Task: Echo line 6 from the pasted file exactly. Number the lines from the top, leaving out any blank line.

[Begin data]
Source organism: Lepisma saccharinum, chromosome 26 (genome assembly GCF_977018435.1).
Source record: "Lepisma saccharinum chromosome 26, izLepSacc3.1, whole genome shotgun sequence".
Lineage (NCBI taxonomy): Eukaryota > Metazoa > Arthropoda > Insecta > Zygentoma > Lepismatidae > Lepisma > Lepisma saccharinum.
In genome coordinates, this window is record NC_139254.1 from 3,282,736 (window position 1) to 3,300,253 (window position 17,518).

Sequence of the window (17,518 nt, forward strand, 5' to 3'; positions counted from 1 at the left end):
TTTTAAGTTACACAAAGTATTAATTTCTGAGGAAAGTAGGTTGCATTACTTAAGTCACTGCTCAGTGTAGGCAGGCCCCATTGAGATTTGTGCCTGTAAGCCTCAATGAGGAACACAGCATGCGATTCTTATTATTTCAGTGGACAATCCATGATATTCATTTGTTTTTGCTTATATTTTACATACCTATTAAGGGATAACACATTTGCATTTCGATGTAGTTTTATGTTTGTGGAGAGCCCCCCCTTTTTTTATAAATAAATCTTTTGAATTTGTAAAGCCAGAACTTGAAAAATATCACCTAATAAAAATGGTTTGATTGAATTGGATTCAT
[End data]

TTTTAAGTTACACAAAGTATTAATTTCTGAGGAAAGTAGGTTGCATTACTTAAGTCACTGCTCAGTGTAGGCAGGCCCCATTGAGATTTGTGCCTGTAAGCCTCAATGAGGAACACAGCATGCGATTCTTATTATTTCAGTGGACAATCCATGATATTCATTTGTTTTTGCTTATATTTTACATACCTATTAAGGGATAACACATTTGCATTTCGATGTAGTTTTATGTTTGTGGAGAGCCCCCCCTTTTTTTATAAATAAATCTTTTGAATTTGTAAAGCCAGAACTTGAAAAATATCACCTAATAAAAATGGTTTGATTGAATTGGATTCAT